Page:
I’m angry. I’m angry because I’m about to be stripped of my EU citizenship. I was asked if I wanted to keep it. I said I did. But it’s being torn from my hands nonetheless. But I’ve got an idea…
There will come a moment, on a date we don’t yet know, when as the clocks strike 12 the UK will tumble out of the European Union. At a stroke, tens of millions of Brits will lose the right to live, work, study and retire with the minimum of fuss across 27 other European countries. It will be a meaningful, tangible and instant loss of opportunity and freedom – one forced on 60+ million people by the 17 million who voted Leave on 23rd June.
But the sense of foreboding loss that I feel goes deeper than simply losing the legal right to go grey in Gran Canaria. To many of us our European citizenship is as important as our British citizenship (for some, even more so). We’re proud of it. It stands for something important – a belief that as a continent we’re better and stronger together, not broken up, bickering and Balkanised. We’ve tried that before; it doesn’t end well.
Some of my friends and people I work with are lucky. The good fortune of having a father born in Ireland means one can clamber aboard the shamrock lifeboat. Another has been able to claim German citizenship. Another, Cypriot.
Whilst they get to keep the burgundy passport – the ticket to being able to move freely across pretty much the entire continent and to continued citizenship of a noble project – the rest of us await our fate.
But do we have to? Do we have to just accept our lot? I don’t think we do. Let me explain.
Right now, EU citizens are only EU citizens because they’re citizens of the United Kingdom, or Germany, or France, or of one or other EU Member State. So, it’s an inconvenient and unwelcome fact that when the UK ceases to be an EU country, we cease to be EU citizens.
It’s also a fact that more people voted Leave than Remain. We can point out that it was a narrow victory (51.9% to 48.1%) and that the Leave case was a pack of lies abandoned almost instantly by anyone with anything to do with it. But nonetheless the UK Government can claim a mandate to negotiate the UK’s exit from the bloc.
You see the problem? Under current rules, those of us who value being EU citizens have to lose out for Brexit to happen.
But there is a way to square this circle. The EU could allow individuals to become citizens of it directly. They could decouple EU citizenship from citizenship of an EU Member State. Initially at least it could be a special case, only applying to citizens of a departing member.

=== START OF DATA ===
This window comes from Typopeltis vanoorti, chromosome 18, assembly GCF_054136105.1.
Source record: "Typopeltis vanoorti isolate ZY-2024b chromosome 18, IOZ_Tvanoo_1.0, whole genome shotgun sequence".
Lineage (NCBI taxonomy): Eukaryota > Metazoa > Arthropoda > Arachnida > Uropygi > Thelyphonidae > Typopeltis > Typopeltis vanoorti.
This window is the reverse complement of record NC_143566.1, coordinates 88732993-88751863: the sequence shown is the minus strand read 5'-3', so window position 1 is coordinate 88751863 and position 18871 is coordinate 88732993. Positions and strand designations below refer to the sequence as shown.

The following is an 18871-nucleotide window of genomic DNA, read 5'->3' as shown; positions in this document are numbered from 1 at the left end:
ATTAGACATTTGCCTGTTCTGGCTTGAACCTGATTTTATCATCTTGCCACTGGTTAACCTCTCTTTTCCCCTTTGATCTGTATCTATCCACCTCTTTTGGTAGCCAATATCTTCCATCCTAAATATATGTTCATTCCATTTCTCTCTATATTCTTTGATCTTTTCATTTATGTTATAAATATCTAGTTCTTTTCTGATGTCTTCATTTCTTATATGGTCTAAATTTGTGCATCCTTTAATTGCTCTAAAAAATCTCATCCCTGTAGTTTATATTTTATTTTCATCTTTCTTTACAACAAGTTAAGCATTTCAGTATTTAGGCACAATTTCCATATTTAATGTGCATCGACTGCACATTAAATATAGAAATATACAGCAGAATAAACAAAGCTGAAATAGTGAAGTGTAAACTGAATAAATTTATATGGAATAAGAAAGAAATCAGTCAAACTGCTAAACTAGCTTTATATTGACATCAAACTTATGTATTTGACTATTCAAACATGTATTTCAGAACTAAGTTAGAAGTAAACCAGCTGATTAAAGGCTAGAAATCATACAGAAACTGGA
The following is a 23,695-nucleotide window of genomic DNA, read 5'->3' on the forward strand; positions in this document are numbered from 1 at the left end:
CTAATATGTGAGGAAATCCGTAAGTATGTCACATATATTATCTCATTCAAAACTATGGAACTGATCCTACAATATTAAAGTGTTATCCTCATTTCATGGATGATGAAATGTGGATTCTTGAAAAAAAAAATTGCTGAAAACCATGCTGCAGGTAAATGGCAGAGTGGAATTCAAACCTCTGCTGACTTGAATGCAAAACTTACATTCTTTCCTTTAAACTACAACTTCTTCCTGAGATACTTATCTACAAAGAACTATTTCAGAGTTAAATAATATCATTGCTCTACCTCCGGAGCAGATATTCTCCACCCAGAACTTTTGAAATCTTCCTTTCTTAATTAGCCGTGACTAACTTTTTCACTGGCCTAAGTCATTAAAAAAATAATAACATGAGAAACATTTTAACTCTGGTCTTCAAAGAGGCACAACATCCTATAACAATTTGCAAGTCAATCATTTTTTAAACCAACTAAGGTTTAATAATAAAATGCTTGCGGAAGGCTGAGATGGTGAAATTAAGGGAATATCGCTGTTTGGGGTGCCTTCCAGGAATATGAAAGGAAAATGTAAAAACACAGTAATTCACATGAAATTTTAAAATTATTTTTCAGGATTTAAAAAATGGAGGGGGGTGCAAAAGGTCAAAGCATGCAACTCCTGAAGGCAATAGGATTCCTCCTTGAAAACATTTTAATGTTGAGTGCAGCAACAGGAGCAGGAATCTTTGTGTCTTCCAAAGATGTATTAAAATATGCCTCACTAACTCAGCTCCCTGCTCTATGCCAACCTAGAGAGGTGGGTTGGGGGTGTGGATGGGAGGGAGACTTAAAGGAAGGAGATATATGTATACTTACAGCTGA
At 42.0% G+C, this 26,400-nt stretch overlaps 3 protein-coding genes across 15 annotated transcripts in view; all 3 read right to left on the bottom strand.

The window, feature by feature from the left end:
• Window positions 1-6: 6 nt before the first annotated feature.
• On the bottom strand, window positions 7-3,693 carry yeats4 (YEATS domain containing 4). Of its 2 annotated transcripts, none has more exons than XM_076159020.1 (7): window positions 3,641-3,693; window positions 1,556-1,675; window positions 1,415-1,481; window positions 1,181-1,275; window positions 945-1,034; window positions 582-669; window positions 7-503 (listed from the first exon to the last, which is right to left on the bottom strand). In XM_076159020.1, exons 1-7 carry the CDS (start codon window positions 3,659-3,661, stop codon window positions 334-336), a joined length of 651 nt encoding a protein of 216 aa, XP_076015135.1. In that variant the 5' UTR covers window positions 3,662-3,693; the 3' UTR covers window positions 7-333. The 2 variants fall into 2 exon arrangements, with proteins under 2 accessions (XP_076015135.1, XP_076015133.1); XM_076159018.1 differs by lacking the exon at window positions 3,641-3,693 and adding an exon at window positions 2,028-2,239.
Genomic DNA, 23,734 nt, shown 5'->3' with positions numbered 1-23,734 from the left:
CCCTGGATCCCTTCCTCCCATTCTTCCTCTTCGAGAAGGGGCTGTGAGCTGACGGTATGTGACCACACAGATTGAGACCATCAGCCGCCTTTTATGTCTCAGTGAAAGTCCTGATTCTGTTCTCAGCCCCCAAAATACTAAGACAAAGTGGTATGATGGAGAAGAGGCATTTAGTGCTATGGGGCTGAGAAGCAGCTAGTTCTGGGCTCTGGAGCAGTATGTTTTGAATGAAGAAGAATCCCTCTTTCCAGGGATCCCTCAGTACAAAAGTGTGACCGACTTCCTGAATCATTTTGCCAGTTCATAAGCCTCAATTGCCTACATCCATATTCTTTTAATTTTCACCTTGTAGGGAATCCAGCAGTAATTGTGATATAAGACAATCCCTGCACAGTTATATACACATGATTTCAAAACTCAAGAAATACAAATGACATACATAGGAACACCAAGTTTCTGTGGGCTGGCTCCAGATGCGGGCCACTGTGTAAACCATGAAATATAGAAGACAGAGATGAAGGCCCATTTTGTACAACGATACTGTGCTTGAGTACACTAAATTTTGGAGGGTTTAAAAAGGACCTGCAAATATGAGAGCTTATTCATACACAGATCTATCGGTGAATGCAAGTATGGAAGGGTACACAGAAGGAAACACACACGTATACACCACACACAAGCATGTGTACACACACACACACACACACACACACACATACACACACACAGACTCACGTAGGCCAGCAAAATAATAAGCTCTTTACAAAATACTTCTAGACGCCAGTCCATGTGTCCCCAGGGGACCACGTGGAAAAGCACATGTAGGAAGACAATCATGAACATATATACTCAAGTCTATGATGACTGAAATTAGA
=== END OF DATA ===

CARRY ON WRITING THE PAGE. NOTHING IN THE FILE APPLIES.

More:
And it would be ‘opt in’. You’d have to apply. Maybe you’d have to pass a citizenship test, demonstrating knowledge of Europe and the EU. Perhaps you’d have to make a public declaration of support for the EU.
By doing this, British pro-Europeans can maintain their EU citizenship, whilst the anti-Europeans can shake it off. The UK gets to leave; we get to stay. We’re still British citizens. We continue to live (most of us) here in the UK. We simply become British/EU dual nationals with one of these in our pocket…
Nothing is taken away from those who voted Leave. They get what they wanted – a UK exit from the EU. They can even take us out of the Single Market and the customs union, if they want to completely trash the economy.
It gives something to those who want it, without taking anything from those who don’t.
But why would the rest of the EU offer us this? Well, with the UK exiting, the EU will shrink. The idea of the European Union might be seen by some as on the wane. That it’s an idea that’s had its day. But it’s not. And having Brits queuing up to take out EU citizenship – waving EU passports for the TV cameras like Apple Store customers on the day a new iPhone model is released – would inject some much-needed ‘va va voom’ back into the idea of the EU.
If they needed a little extra inducement, what if every new British/EU dual national paid a subscription fee, the equivalent of what we’re currently paying for EU membership through our taxes?
Last year, the UK’s contribution to the EU was £17.8bn gross; £12.9bn post-rebate; and £8.5bn net (after one knocks off all the money we get back for things like farm subsidies). I am using a House of Commons Library briefing paper as a source here. The Office for National Statistics estimates that the population of the UK last year was 65,110,000. So, in 2015, we each paid an average of £22.78 (gross), £16.51 (post-rebate), and £10.88 (net) per calendar month to belong to the EU. Take your pick. It’s freedom of movement meets Netflix.
So, there it is. There’s my idea. I think it works. I think it’s a neat way to square a circle that lets the UK Government implement the result of the referendum, enables British pro-Europeans to keep their citizenship of the most successful peace project in history, whilst providing the EU with a little pep at a time when it needs it.
You with me? I hope so because I want to see if this idea can fly. The first thing we need to do is find out if there’s support for this. I think there is. When I asked on Facebook and Twitter, there seemed to be.
So, what I am asking is this – if you support me, if you want to keep that burgundy passport and continue to sashay through the EU passport channel then sign up to support the idea here. Please also leave a comment below. We’ll see how much support there is and take it from there.
UPDATE: 20,000 people have now signed up to support this campaign. To add your name, please click HERE and use THIS link. Thanks.